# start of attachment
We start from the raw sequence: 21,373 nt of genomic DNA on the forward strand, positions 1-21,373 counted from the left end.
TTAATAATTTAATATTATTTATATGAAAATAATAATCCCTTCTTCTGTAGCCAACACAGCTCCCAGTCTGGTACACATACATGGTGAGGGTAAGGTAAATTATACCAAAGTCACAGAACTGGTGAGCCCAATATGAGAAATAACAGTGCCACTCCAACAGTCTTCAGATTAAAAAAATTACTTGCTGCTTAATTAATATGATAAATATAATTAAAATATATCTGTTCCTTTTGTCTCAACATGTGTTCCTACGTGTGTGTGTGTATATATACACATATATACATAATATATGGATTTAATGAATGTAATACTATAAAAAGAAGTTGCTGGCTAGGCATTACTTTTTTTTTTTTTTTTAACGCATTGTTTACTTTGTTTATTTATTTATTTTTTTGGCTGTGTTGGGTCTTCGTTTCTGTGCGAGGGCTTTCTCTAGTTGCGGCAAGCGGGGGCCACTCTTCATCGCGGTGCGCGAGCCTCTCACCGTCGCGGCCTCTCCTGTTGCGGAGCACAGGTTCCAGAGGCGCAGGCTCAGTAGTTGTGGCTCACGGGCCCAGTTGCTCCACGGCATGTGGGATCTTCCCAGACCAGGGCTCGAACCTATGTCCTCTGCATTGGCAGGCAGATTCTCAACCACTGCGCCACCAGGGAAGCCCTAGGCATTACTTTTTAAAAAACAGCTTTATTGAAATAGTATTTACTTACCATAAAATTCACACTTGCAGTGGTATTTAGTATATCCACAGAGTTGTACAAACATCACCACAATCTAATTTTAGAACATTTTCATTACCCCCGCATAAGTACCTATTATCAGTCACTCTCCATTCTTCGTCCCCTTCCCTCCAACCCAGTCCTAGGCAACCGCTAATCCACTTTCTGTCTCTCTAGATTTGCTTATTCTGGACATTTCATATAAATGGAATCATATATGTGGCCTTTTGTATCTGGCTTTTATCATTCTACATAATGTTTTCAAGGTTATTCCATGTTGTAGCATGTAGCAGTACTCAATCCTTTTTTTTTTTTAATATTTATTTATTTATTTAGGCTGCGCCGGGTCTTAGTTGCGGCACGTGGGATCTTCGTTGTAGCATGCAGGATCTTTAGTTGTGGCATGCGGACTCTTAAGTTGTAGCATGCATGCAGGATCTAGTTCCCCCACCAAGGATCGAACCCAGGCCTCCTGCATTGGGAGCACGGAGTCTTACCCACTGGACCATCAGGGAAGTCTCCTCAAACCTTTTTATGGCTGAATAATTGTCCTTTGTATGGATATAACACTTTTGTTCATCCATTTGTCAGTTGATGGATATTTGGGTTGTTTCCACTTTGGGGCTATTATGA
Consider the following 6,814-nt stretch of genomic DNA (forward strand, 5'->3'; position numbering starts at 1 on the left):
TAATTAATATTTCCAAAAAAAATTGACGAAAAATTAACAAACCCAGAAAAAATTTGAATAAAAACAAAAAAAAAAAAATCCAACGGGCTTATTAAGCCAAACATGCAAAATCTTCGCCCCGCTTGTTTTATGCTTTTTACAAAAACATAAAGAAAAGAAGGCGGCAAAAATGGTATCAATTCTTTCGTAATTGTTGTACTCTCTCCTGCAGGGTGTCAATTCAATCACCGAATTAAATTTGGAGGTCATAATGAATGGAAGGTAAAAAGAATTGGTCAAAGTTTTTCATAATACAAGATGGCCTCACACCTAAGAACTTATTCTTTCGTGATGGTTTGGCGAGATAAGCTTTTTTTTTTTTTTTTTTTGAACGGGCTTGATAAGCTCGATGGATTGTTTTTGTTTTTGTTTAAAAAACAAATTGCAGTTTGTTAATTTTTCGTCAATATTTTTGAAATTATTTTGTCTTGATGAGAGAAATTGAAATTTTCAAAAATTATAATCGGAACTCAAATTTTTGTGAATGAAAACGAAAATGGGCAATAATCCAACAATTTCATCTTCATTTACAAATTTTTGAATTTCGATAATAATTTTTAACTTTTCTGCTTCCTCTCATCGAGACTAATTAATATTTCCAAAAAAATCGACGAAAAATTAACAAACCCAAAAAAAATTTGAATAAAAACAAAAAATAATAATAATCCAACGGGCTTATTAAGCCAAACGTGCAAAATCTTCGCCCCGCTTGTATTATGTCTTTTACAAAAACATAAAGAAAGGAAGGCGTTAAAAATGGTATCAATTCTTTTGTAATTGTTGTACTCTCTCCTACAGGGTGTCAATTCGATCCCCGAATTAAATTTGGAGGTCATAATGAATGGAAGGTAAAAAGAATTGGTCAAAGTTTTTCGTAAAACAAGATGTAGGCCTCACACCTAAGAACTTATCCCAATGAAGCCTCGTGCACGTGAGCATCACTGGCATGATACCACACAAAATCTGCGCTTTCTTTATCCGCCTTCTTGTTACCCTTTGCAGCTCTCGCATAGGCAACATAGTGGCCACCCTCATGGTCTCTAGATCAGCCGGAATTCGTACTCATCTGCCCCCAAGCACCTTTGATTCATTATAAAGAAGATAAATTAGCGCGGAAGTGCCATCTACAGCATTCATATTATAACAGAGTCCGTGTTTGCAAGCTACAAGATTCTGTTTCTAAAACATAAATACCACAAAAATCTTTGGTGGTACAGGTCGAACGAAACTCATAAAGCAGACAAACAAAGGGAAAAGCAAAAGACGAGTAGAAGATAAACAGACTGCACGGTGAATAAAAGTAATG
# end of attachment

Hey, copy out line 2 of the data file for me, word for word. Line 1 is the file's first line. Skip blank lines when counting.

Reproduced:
TTAATAATTTAATATTATTTATATGAAAATAATAATCCCTTCTTCTGTAGCCAACACAGCTCCCAGTCTGGTACACATACATGGTGAGGGTAAGGTAAATTATACCAAAGTCACAGAACTGGTGAGCCCAATATGAGAAATAACAGTGCCACTCCAACAGTCTTCAGATTAAAAAAATTACTTGCTGCTTAATTAATATGATAAATATAATTAAAATATATCTGTTCCTTTTGTCTCAACATGTGTTCCTACGTGTGTGTGTGTATATATACACATATATACATAATATATGGATTTAATGAATGTAATACTATAAAAAGAAGTTGCTGGCTAGGCATTACTTTTTTTTTTTTTTTTAACGCATTGTTTACTTTGTTTATTTATTTATTTTTTTGGCTGTGTTGGGTCTTCGTTTCTGTGCGAGGGCTTTCTCTAGTTGCGGCAAGCGGGGGCCACTCTTCATCGCGGTGCGCGAGCCTCTCACCGTCGCGGCCTCTCCTGTTGCGGAGCACAGGTTCCAGAGGCGCAGGCTCAGTAGTTGTGGCTCACGGGCCCAGTTGCTCCACGGCATGTGGGATCTTCCCAGACCAGGGCTCGAACCTATGTCCTCTGCATTGGCAGGCAGATTCTCAACCACTGCGCCACCAGGGAAGCCCTAGGCATTACTTTTTAAAAAACAGCTTTATTGAAATAGTATTTACTTACCATAAAATTCACACTTGCAGTGGTATTTAGTATATCCACAGAGTTGTACAAACATCACCACAATCTAATTTTAGAACATTTTCATTACCCCCGCATAAGTACCTATTATCAGTCACTCTCCATTCTTCGTCCCCTTCCCTCCAACCCAGTCCTAGGCAACCGCTAATCCACTTTCTGTCTCTCTAGATTTGCTTATTCTGGACATTTCATATAAATGGAATCATATATGTGGCCTTTTGTATCTGGCTTTTATCATTCTACATAATGTTTTCAAGGTTATTCCATGTTGTAGCATGTAGCAGTACTCAATCCTTTTTTTTTTTTAATATTTATTTATTTATTTAGGCTGCGCCGGGTCTTAGTTGCGGCACGTGGGATCTTCGTTGTAGCATGCAGGATCTTTAGTTGTGGCATGCGGACTCTTAAGTTGTAGCATGCATGCAGGATCTAGTTCCCCCACCAAGGATCGAACCCAGGCCTCCTGCATTGGGAGCACGGAGTCTTACCCACTGGACCATCAGGGAAGTCTCCTCAAACCTTTTTATGGCTGAATAATTGTCCTTTGTATGGATATAACACTTTTGTTCATCCATTTGTCAGTTGATGGATATTTGGGTTGTTTCCACTTTGGGGCTATTATGA